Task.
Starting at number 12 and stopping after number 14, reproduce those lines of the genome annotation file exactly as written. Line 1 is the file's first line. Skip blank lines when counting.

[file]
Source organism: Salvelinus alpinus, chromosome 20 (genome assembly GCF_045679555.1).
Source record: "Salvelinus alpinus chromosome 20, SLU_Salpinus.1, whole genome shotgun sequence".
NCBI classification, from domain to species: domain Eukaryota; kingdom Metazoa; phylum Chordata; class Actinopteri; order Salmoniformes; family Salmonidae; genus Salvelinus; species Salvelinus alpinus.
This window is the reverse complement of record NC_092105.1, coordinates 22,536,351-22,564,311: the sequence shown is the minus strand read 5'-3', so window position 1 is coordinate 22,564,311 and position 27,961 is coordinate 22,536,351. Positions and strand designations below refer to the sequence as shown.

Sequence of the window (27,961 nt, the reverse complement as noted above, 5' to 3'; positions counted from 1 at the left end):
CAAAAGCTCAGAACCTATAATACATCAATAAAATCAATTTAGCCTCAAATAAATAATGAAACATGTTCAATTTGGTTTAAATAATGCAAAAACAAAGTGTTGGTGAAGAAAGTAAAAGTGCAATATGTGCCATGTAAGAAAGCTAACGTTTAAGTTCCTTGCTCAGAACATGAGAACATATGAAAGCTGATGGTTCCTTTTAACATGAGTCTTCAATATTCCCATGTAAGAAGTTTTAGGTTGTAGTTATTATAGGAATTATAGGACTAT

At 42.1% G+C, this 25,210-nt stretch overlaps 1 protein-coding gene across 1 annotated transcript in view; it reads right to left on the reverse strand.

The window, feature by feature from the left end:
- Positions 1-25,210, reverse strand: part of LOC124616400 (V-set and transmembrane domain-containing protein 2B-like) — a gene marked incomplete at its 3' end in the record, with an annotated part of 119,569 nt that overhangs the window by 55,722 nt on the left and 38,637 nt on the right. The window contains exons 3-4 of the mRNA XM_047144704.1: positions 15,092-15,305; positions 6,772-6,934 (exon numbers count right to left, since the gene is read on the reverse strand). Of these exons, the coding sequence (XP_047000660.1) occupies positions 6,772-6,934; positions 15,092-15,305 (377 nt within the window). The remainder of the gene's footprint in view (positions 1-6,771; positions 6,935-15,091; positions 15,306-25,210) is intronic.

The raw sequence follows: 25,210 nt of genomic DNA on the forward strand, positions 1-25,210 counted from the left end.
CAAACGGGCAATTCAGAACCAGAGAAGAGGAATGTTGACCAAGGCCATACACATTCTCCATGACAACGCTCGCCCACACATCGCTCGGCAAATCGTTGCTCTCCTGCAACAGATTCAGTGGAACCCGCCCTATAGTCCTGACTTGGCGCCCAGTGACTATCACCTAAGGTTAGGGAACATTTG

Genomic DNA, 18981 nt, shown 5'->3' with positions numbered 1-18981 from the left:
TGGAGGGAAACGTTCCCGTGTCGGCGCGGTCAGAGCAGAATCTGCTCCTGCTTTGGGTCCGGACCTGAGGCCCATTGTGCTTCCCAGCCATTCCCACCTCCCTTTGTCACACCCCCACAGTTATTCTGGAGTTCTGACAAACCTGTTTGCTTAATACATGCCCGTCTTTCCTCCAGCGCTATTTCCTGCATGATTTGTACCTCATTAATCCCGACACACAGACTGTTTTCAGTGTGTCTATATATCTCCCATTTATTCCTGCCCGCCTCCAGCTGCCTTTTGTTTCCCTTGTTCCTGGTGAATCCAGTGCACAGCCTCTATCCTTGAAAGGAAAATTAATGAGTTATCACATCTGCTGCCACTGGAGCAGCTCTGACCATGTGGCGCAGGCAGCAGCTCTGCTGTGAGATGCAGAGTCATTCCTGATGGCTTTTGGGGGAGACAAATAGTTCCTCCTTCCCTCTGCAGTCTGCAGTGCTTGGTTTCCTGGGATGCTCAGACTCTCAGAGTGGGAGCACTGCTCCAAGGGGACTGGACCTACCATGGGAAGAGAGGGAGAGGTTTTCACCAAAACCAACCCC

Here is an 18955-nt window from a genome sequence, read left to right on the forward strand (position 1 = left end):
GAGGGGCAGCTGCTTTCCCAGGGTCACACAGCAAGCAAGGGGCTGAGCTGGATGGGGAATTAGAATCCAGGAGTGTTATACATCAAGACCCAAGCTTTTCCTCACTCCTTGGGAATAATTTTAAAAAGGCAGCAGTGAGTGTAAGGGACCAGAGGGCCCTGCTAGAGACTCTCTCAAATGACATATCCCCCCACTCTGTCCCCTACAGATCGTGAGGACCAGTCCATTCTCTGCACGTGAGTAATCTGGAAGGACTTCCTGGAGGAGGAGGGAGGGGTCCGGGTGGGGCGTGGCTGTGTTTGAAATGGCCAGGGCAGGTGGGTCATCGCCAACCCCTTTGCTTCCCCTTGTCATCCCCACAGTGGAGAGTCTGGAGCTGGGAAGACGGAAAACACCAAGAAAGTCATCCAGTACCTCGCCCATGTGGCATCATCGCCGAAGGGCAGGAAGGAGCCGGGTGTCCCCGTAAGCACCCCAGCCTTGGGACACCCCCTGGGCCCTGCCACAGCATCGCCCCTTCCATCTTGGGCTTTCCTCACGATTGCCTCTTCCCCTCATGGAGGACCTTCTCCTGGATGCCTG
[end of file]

Genomic DNA, 18981 nt, shown 5'->3' with positions numbered 1-18981 from the left:
TGGAGGGAAACGTTCCCGTGTCGGCGCGGTCAGAGCAGAATCTGCTCCTGCTTTGGGTCCGGACCTGAGGCCCATTGTGCTTCCCAGCCATTCCCACCTCCCTTTGTCACACCCCCACAGTTATTCTGGAGTTCTGACAAACCTGTTTGCTTAATACATGCCCGTCTTTCCTCCAGCGCTATTTCCTGCATGATTTGTACCTCATTAATCCCGACACACAGACTGTTTTCAGTGTGTCTATATATCTCCCATTTATTCCTGCCCGCCTCCAGCTGCCTTTTGTTTCCCTTGTTCCTGGTGAATCCAGTGCACAGCCTCTATCCTTGAAAGGAAAATTAATGAGTTATCACATCTGCTGCCACTGGAGCAGCTCTGACCATGTGGCGCAGGCAGCAGCTCTGCTGTGAGATGCAGAGTCATTCCTGATGGCTTTTGGGGGAGACAAATAGTTCCTCCTTCCCTCTGCAGTCTGCAGTGCTTGGTTTCCTGGGATGCTCAGACTCTCAGAGTGGGAGCACTGCTCCAAGGGGACTGGACCTACCATGGGAAGAGAGGGAGAGGTTTTCACCAAAACCAACCCC

Here is an 18955-nt window from a genome sequence, read left to right on the forward strand (position 1 = left end):